Hello, and welcome to this Asia-Pacific-themed GeoSpatial Stream. I’m your host, Todd Danielson, and today’s Lead Sponsor is Trimble Geospatial Division.
Today’s Top Story is about trains and a necessary GIS. The Sri Lanka Centre for Research and Development has been developing a GIS for monitoring trains and mobile elements. The collision of two trains that occurred in Potuhera recently highlighted the need for an efficient GIS that will track trains and prevent similar accidents from taking place. At least 68 people were injured, five critically, in the collision near the Potuhera Railway Station. The focus of the crash to date has been on who was to blame, but looking at preventive measures will do much more to avoid future problems and potentially save lives, and a new GIS could be exactly what’s needed.
And that was today’s Top Story. I’ll be back with more news after this brief message.
India’s Central Ground Water Board is mapping areas where groundwater has been over-exploited in the country. It will map the depth of aquifers to understand the quantity of water available, which is rapidly depleting. According to Regional Director G. Sudarshan, “We will be using advanced technologies, including geophysical and hydrological methods, and ground-domain and sky-domain electromagnetic surveys, to prevent over-exploitation.”
Following the popularity of China’s Map World online mapping service from the State Bureau of Surveying and Mapping, local versions have sprouted, particularly in areas that are rapidly developing. The online map service has become so popular that local governments have taken on management for themselves for more-rapid updates that are then shared. The latest city to add their own map is in Xiamen, which uses its online map to guide tourists and visitors as well as map and manage crime. This Xiamen version will interface with a Fujian version, and ultimately to the national map.
From Australia, Curtin University student Grace Lin won the 2014 Esri Young Scholars Award competition for her entry mapping the accessibility of Perth railway stations for older transit passengers. The study was developed using government information and data gathered directly from transit users, and she’ll be showing her presentation at the 2014 Esri User Conference in San Diego, California.
In industry headlines, Trimble announced that its Enterprise Forest Management software was implemented by City Forests Limited in Dunedin, New Zealand. Maps and related spatial data are combined with forestry plans to provide a thorough perspective on land-based activities and costs.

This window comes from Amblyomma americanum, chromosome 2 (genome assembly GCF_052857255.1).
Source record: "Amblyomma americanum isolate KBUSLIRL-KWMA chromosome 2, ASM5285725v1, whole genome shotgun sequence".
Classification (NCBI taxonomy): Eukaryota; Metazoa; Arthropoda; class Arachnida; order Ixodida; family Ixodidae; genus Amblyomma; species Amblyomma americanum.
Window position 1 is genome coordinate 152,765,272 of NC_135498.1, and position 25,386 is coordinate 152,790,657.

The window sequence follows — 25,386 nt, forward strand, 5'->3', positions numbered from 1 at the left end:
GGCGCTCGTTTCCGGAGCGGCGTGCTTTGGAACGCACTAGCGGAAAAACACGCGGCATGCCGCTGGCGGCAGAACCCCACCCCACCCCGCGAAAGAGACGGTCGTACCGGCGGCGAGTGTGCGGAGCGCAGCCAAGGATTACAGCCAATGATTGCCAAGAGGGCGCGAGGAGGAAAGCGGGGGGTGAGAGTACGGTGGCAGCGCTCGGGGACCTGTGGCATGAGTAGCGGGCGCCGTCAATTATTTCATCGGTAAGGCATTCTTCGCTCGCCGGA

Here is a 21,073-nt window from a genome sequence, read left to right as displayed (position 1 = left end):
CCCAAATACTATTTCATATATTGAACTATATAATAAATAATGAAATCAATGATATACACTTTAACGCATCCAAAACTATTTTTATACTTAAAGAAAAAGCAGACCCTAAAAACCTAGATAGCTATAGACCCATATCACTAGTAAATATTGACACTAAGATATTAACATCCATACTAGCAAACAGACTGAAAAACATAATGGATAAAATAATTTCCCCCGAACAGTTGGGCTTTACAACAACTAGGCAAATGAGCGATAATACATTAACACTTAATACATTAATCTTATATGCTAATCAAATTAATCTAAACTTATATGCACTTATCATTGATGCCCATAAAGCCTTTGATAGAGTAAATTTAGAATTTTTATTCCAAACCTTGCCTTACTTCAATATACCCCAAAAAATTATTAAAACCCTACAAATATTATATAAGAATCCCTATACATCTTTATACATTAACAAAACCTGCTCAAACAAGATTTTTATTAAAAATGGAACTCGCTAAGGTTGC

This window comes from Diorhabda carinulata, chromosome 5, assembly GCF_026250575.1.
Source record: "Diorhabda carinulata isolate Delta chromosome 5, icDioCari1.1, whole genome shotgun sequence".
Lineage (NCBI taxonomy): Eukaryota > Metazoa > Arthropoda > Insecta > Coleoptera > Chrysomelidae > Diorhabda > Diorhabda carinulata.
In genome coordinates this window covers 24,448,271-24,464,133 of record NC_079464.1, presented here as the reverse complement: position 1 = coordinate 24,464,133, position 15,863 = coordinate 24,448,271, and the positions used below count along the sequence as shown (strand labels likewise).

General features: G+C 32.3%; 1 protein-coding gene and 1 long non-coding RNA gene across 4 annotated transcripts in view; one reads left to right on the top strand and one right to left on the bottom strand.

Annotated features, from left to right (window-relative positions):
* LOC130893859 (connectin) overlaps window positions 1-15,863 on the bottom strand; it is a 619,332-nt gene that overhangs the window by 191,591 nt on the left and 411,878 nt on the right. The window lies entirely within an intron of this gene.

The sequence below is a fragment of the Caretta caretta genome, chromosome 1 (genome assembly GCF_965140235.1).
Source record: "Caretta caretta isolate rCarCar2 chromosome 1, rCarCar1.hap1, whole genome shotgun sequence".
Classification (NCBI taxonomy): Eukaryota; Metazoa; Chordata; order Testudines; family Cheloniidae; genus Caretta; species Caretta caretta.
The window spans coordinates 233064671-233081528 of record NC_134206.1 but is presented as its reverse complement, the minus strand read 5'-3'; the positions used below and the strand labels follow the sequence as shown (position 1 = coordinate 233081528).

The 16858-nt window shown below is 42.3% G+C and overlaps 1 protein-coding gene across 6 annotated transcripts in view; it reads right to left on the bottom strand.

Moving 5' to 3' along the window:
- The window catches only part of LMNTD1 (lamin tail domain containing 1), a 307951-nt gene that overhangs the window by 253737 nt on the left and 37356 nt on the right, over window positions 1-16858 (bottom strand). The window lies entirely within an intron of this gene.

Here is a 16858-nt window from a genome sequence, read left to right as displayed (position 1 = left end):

Tencent Holdings Ltd., Asia’s largest Internet company by market value, will buy a stake in digital mapping provider NavInfo Co. for $187 million dollars U.S. Russian Navigation Technologies, with products marketed under the AutoTracker trademark and the largest developer and manufacturer of GLONASS/GPS-enabled vehicle tracking and control systems in Russia, has filed for bankruptcy.
NZ Aerial Mapping has put its buildings, hangars and land at the Bridge Pa Aerodrome on the market as it consolidates its engineering and flight operations activities in Auckland, New Zealand.
And the World Geospatial Developer Conference is just around the corner, being held June 11th through 12th in Beijing, China. The event’s theme is “trans-boundaries and value sharing.”
And here’s today’s Final Thought: In researching this episode, I came across an interesting Web site, World Under Water. This online tool was recently launched in Singapore to highlight the impact of sea-level rise and encourage people to reduce their carbon footprint. The tool uses Google Street View locations from around the world, including Singapore; Kamakura, Japan; and Dubai, United Arab Emirates, to show what major landmarks would look like under possible sea-level rise. Sure, these aren’t scientifically accurate, but perhaps they can help make the point that drastic results may be in store if people don’t take drastic action. Plus, visitors can upload their own images for the “underwater treatment.” A bit of fun with a serious message underneath all that water.
That’s it for this broadcast. I’m Todd Danielson, and this … was your GeoSpatial Stream.